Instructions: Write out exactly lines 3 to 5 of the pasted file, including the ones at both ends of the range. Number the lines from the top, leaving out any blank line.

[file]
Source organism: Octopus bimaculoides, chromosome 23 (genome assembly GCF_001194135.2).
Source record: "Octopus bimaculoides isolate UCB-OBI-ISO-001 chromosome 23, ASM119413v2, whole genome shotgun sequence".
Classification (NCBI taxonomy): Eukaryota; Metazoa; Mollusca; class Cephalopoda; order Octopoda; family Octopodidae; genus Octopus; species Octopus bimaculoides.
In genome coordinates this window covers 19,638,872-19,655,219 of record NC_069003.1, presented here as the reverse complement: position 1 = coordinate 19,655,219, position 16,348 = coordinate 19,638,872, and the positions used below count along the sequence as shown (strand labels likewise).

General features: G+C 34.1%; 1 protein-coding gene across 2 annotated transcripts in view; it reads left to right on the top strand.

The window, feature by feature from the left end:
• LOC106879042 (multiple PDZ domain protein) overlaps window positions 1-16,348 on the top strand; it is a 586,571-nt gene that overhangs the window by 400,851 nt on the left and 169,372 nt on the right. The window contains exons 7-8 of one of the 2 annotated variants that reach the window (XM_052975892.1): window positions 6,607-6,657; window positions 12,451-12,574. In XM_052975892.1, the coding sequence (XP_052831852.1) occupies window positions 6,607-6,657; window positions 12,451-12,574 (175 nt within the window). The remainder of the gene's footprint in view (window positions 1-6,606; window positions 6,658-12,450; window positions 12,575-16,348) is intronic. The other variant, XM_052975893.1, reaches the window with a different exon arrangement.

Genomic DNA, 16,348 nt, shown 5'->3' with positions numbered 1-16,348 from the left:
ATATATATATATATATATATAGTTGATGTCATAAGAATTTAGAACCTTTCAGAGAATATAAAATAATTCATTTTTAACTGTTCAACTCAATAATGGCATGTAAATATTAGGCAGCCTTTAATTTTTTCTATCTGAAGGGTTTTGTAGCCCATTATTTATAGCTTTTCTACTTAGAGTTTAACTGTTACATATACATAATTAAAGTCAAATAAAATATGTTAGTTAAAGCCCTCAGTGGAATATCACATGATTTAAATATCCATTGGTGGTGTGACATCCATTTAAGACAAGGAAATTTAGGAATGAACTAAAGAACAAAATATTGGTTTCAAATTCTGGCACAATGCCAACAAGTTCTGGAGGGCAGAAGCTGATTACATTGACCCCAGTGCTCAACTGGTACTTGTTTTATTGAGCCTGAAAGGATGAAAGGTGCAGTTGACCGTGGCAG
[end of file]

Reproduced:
Classification (NCBI taxonomy): Eukaryota; Metazoa; Mollusca; class Cephalopoda; order Octopoda; family Octopodidae; genus Octopus; species Octopus bimaculoides.
In genome coordinates this window covers 19,638,872-19,655,219 of record NC_069003.1, presented here as the reverse complement: position 1 = coordinate 19,655,219, position 16,348 = coordinate 19,638,872, and the positions used below count along the sequence as shown (strand labels likewise).

General features: G+C 34.1%; 1 protein-coding gene across 2 annotated transcripts in view; it reads left to right on the top strand.